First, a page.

Cycling along the Clare coast would take Karli the Australian cyclist from Quilty to Doolin on her first leg of the journey. Along the way, she would experience the differences in the Irish landscape. She would see cute cottages, huge cliffs, gloomy waves and deep caves. She would also experience the famous Irish hospitality in more ways than she had ever hoped. Here is the journal of her adventures.
The first challenge of this adventure was making sure that all of my gear would fit on my bike. I had opted to bring large impractical things like a foam roller and a sleeping bag because I find making good decisions burdensome. With significant help from my uncle, my bike was geared up and ready to go. I strapped on my helmet, donned my high visibility vest (to repel any potential love interests), feigned confidence and was on my way.
It was a cloudy and cold but otherwise nice day and I was already awestruck by my surroundings. Cute little beach side cottages, flowers of incredible colour variance and the biggest seagulls I had ever seen. I also became immediately aware of the stark difference in attitudes Irish drivers had toward cyclists compared to Australian drivers. I was not only being given a respectful distance but people were waving at me everywhere I went!
My auntie had accompanied me for the first 45kms which gave me a great opportunity to not get immediately lost. We arrived in this town called Lahinch. Famous for its surfing culture. As an Australian that cannot handle the cold, I struggle to comprehend temperatures of less than 25 degrees. On this particular day in Lahinch I was convinced we had entered another ice age. Irrespective of our perceived demise there were beach babes and hot blonde haired surfer dudes laughing and running toward the cold water, surfboards in hand. It was like an episode of home and away in grayscale.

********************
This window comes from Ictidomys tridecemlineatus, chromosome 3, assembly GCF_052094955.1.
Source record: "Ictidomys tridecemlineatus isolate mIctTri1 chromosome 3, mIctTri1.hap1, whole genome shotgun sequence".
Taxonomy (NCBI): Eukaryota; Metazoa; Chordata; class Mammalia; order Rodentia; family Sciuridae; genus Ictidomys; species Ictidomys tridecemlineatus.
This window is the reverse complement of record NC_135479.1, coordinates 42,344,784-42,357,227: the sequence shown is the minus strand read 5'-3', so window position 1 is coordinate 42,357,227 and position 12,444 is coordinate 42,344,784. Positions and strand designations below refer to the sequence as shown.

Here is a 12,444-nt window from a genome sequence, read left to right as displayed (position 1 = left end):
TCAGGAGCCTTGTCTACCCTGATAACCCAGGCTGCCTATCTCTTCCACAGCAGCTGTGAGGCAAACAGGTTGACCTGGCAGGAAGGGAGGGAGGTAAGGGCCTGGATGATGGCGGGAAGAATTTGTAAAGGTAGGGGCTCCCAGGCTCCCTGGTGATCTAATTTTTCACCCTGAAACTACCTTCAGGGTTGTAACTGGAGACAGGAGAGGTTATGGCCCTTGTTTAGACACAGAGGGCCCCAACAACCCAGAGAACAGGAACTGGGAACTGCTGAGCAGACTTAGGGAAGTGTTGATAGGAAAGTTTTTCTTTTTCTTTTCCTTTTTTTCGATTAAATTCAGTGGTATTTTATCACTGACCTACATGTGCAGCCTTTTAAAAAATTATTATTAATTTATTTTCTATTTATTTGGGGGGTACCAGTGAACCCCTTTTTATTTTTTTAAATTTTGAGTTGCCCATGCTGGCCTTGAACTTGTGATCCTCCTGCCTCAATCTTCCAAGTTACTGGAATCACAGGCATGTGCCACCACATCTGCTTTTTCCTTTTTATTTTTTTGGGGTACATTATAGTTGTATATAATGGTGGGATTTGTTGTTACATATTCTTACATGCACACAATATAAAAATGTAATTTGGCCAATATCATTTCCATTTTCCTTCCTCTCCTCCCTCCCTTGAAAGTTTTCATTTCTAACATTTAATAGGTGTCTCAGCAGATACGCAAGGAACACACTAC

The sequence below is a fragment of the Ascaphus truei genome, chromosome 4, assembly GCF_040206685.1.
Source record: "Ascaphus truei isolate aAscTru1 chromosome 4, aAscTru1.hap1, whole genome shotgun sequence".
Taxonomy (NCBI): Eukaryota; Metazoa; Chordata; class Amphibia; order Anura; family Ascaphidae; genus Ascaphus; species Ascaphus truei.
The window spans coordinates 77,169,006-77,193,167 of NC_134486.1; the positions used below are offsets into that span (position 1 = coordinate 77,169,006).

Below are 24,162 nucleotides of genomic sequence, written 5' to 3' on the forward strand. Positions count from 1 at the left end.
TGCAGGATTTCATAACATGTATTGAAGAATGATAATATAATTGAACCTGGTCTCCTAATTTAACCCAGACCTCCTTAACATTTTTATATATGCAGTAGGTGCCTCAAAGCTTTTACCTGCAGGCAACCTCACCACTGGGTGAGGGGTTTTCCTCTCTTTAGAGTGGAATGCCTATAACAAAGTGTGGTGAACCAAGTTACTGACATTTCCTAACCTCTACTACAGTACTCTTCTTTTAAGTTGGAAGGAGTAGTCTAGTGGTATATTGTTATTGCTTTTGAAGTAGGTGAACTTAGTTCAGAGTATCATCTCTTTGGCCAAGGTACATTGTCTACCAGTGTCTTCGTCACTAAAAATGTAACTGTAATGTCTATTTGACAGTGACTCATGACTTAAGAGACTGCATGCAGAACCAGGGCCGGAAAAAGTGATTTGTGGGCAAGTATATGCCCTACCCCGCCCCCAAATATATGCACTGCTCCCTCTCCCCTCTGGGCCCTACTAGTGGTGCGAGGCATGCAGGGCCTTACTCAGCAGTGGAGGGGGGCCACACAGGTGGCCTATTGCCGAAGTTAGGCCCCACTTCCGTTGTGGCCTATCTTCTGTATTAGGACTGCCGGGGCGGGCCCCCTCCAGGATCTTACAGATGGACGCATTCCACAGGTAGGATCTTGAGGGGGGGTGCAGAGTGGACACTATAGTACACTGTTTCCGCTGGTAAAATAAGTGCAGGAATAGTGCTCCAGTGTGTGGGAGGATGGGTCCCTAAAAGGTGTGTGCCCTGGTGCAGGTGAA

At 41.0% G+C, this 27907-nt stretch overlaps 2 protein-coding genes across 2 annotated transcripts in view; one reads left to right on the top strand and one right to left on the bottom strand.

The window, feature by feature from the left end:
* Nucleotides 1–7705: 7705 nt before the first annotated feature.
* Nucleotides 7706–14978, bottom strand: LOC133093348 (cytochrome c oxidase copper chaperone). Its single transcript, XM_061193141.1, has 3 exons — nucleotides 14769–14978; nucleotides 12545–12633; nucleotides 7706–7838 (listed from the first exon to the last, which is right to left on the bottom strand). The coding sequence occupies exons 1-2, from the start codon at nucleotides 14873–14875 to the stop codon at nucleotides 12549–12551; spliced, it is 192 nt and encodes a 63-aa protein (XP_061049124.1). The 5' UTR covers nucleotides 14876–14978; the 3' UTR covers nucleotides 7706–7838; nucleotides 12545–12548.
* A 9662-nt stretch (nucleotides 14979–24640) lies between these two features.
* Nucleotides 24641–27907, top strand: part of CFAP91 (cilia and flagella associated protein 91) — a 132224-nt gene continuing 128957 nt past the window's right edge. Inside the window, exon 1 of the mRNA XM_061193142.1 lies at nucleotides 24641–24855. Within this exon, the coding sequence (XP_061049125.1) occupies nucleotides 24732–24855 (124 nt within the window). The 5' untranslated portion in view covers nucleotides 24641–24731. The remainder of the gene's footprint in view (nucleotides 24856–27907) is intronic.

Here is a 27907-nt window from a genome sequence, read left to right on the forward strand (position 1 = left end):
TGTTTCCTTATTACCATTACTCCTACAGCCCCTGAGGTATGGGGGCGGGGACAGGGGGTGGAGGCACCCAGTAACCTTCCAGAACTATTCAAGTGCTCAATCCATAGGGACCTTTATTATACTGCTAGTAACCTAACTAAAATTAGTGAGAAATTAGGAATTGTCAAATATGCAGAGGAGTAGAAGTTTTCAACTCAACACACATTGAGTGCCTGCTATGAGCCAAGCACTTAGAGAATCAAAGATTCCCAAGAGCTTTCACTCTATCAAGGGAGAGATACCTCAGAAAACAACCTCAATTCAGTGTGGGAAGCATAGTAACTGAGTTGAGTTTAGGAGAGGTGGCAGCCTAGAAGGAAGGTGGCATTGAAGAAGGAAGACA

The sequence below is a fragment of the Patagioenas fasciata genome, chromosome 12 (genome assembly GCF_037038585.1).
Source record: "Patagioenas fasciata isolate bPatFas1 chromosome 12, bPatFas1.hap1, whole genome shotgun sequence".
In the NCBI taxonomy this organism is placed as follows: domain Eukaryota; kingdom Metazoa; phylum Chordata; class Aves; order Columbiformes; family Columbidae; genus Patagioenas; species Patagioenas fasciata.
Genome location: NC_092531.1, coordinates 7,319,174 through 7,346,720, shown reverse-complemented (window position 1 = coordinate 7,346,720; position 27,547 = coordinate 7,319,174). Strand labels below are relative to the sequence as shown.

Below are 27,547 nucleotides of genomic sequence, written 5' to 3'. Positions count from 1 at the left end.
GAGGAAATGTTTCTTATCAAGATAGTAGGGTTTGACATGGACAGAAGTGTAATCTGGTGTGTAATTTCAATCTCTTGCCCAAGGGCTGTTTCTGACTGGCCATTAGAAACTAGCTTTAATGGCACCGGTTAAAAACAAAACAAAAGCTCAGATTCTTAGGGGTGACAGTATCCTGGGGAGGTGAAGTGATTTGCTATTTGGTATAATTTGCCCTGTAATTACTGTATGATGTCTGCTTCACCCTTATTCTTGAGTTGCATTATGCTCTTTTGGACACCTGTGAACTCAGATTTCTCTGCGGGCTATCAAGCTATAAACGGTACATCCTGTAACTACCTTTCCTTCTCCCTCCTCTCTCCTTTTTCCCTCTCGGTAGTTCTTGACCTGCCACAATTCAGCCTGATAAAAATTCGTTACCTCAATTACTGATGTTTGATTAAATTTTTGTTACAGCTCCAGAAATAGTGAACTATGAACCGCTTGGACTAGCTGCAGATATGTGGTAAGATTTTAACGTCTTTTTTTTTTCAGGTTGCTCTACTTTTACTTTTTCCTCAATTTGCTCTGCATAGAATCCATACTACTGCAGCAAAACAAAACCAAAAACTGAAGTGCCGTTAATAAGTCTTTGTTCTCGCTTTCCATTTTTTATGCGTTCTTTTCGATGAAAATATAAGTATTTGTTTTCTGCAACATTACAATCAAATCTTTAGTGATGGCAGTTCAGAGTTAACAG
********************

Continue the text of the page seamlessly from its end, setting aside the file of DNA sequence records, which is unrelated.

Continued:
We left the beautiful Lahinch and made our way to Doolin. My uncle met us at the cliffs where he wanted to show me the less tourist populated section of the cliffs near Moher Tower. Moher Tower is believed to have been a watch tower during the time Napolean was doing his thing. It is technically out of bounds but I accidentally overlooked the keep-out sign, stepped over the barricade and snapped a great shot from inside the tower.
We eventually rode on to Doolin where I was staying. I’d heard that Doolin was the traditional music capital of Ireland so I’d opted to stay there for a few days. Doolin is a beautiful, quiet little seaside town lined with brightly coloured houses. I decided to visit O’Connors pub on the first night as my uncle had excitedly identified the best spots for music in Doolin.
O’Connors was absolutely packed to the rafters. Right in the middle of the pub sat about five men and women holding various instruments. They were playing gorgeous upbeat instrumental tunes whilst smiling and engaging with one another. It felt less like a performance and more like an intimate musical gathering. At one point this man from the crowd stood up and without any instrumental backing began to sing ‘It’s a long way from Clare to here’ and then a hilarious song featuring a melting plastic Jesus figurine (I don’t even know). The amazing part was that everyone around knew all the words to every song. There was a real sense of community which I had never experienced in a pub back home.
That night I spent sharing music and talking politics with two lovely German girls on post-school holidays. I also had my first experience of pre-emptively stripping for a nice hot shower and jogging naked on the spot while the shower playfully jumps between burning hot and freezing cold temperatures.